In the Old Testament there are many references or prophecies concerning the Ascension. The Great Prophet Isaiah describes the ascension again as a dialogue between the Angels and Christ. On seeing Christ in heaven they say: "Who is this that cometh from Edom, with red garments from Bozrah, thus fair in his apparel, in might, with strength?" (Isaiah 63:1)  Edom is interpreted as meaning from earth and Bozrah as meaning flesh. Christ replies: "I speak of righteousness and saving judgment." And the angels then ask: "Why are your garments red and your apparel as from a trodden winepress?" (Isaiah 63:2) In other words his garments and flesh which had been baptized in his own Blood were red and resembled someone who had just come out of a winepress after treading on the grapes. The resurrected body of Christ was perfect and immortal and could have been free of the wounds he suffered during his Crucifixion, but he chose to keep the signs of his Passion as a testimony of his great love for mankind. He not only accepted to receive these wounds, he preserved them even after his resurrection and showed them to the angels as symbols of his passion, as proof of his love for us humans, and as the trophies of his victory over death. He also preserved his wounds to remind us that we should never forget what he suffered for us, that by having them forever before us, our hearts will be overfilled with eternal gratitude. St John Chrysostom says: Nothing else is capable of giving birth in our hearts of these saving consequences, than to see God carry the signs of the Crucifixion to the throne of his majesty.      

So to finish this talk, the Feast of the Ascension is the event where Christ physically departed from this world, but he left us with two promises – the first that he will send another Comforter to be with us and the second that he will come again at the end of time as we confess in the Creed “to judge both the quick and the dead whose kingdom shall have no end”. Indeed he will send the comforter the Holy Spirit in ten days from now who will teach us all things and guide us into all truth. But does that mean that Christ himself has now abandoned us to another?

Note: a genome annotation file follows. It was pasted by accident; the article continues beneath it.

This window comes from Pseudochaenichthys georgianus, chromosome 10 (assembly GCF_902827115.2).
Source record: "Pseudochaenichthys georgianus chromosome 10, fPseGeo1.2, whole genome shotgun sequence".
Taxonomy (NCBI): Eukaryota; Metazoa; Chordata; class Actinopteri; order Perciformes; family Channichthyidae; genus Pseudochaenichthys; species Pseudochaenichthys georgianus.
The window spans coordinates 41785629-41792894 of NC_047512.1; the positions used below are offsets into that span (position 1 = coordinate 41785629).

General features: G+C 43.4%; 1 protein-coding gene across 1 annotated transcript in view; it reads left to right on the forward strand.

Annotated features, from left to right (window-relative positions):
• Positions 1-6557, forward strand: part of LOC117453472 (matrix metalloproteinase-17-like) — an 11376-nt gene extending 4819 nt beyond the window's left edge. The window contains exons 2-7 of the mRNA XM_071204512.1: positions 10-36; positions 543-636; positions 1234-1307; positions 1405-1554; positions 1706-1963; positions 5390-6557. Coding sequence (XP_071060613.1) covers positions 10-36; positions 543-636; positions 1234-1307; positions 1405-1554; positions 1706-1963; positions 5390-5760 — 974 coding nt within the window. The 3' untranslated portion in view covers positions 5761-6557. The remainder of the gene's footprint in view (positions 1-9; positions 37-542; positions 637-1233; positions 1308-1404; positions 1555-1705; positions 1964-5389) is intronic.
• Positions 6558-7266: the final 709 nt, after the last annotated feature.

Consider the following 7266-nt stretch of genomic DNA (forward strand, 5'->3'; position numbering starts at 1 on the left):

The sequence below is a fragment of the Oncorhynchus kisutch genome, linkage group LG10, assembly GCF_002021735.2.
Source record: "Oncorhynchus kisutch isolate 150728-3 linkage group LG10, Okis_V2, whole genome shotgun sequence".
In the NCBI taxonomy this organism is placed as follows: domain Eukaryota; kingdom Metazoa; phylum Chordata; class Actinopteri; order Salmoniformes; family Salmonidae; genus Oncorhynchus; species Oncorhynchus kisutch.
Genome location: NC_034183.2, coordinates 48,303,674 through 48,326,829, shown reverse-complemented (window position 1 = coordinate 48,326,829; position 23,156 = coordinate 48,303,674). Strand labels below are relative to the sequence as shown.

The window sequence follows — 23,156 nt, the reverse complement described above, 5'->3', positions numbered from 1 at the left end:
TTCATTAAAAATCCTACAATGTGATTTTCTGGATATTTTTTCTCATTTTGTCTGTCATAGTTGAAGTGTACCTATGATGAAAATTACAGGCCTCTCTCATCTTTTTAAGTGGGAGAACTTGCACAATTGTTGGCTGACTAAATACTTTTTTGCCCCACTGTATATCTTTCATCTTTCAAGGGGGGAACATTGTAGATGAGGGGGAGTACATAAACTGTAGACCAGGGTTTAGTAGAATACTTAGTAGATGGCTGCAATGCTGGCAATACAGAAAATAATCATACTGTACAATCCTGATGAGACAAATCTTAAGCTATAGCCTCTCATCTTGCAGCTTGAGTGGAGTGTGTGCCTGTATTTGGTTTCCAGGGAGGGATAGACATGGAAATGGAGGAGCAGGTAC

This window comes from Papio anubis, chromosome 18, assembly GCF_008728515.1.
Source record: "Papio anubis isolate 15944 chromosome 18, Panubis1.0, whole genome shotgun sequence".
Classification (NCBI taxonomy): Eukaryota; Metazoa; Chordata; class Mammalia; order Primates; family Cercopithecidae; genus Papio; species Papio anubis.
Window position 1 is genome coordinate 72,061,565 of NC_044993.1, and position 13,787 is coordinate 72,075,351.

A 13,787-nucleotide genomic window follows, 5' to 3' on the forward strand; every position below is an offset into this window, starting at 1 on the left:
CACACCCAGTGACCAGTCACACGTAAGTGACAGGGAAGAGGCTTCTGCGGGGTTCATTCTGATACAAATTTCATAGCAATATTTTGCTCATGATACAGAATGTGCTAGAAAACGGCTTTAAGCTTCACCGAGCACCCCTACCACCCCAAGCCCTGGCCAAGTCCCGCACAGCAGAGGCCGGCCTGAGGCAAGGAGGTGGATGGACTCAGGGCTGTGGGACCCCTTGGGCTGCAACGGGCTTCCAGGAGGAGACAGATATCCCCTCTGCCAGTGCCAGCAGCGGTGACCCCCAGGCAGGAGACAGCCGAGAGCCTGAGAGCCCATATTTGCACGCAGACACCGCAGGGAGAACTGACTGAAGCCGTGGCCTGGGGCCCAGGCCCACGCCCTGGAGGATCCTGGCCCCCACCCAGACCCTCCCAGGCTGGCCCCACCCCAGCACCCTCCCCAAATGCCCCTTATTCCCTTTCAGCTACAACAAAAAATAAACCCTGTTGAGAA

The ascending Saviour leaving the earthly world in the flesh, does not abandon it in His Divinity, he does not desert the Church which is his inheritance gained by His blood. He departs only in body, but remains with the Church inseparably”. For this he promised “And, lo, I am with you always, even unto the end of the world” (Matt.28:20). These words of the Saviour refer both to the whole history of the Church in its totality and to each separate moment of its existence and to the life of each member of it until the Second Coming. But even in body he has not really abandoned us. His body is present with us for all eternity in the Mystery of the Divine Liturgy, in the precious Body and Blood that we partake of, making if possible for us to continually see, touch and taste him; making it possible for us to carry him within us until the end of time.